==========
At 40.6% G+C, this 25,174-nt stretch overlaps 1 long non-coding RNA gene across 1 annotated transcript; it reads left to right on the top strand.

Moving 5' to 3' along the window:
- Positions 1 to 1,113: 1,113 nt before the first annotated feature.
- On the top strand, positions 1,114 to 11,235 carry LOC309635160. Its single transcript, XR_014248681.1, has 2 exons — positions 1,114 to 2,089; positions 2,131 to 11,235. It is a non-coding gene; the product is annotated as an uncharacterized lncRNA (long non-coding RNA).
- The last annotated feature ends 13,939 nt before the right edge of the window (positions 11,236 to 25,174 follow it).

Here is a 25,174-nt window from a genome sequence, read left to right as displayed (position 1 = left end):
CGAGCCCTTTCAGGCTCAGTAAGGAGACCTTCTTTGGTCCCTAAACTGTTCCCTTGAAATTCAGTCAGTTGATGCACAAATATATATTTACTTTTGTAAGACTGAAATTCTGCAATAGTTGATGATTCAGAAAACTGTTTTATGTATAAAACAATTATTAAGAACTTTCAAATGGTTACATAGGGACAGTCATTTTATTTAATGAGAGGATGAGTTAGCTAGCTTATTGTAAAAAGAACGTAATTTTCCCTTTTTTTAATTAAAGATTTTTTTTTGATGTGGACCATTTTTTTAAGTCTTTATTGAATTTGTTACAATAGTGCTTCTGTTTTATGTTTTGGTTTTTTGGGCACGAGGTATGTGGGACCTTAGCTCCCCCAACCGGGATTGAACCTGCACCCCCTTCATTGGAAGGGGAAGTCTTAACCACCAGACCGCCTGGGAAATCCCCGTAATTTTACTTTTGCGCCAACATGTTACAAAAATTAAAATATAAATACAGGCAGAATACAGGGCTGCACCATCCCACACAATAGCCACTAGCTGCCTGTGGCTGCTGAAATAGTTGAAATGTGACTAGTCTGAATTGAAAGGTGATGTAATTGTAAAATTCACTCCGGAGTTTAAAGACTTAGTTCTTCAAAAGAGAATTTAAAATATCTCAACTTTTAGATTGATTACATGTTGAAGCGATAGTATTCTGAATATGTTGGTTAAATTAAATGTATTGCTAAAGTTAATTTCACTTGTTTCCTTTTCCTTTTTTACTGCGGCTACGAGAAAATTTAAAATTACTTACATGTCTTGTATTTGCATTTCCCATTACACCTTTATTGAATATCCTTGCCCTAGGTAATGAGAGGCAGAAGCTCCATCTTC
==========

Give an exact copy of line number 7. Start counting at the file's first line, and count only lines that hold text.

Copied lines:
CGAGCCCTTTCAGGCTCAGTAAGGAGACCTTCTTTGGTCCCTAAACTGTTCCCTTGAAATTCAGTCAGTTGATGCACAAATATATATTTACTTTTGTAAGACTGAAATTCTGCAATAGTTGATGATTCAGAAAACTGTTTTATGTATAAAACAATTATTAAGAACTTTCAAATGGTTACATAGGGACAGTCATTTTATTTAATGAGAGGATGAGTTAGCTAGCTTATTGTAAAAAGAACGTAATTTTCCCTTTTTTTAATTAAAGATTTTTTTTTGATGTGGACCATTTTTTTAAGTCTTTATTGAATTTGTTACAATAGTGCTTCTGTTTTATGTTTTGGTTTTTTGGGCACGAGGTATGTGGGACCTTAGCTCCCCCAACCGGGATTGAACCTGCACCCCCTTCATTGGAAGGGGAAGTCTTAACCACCAGACCGCCTGGGAAATCCCCGTAATTTTACTTTTGCGCCAACATGTTACAAAAATTAAAATATAAATACAGGCAGAATACAGGGCTGCACCATCCCACACAATAGCCACTAGCTGCCTGTGGCTGCTGAAATAGTTGAAATGTGACTAGTCTGAATTGAAAGGTGATGTAATTGTAAAATTCACTCCGGAGTTTAAAGACTTAGTTCTTCAAAAGAGAATTTAAAATATCTCAACTTTTAGATTGATTACATGTTGAAGCGATAGTATTCTGAATATGTTGGTTAAATTAAATGTATTGCTAAAGTTAATTTCACTTGTTTCCTTTTCCTTTTTTACTGCGGCTACGAGAAAATTTAAAATTACTTACATGTCTTGTATTTGCATTTCCCATTACACCTTTATTGAATATCCTTGCCCTAGGTAATGAGAGGCAGAAGCTCCATCTTC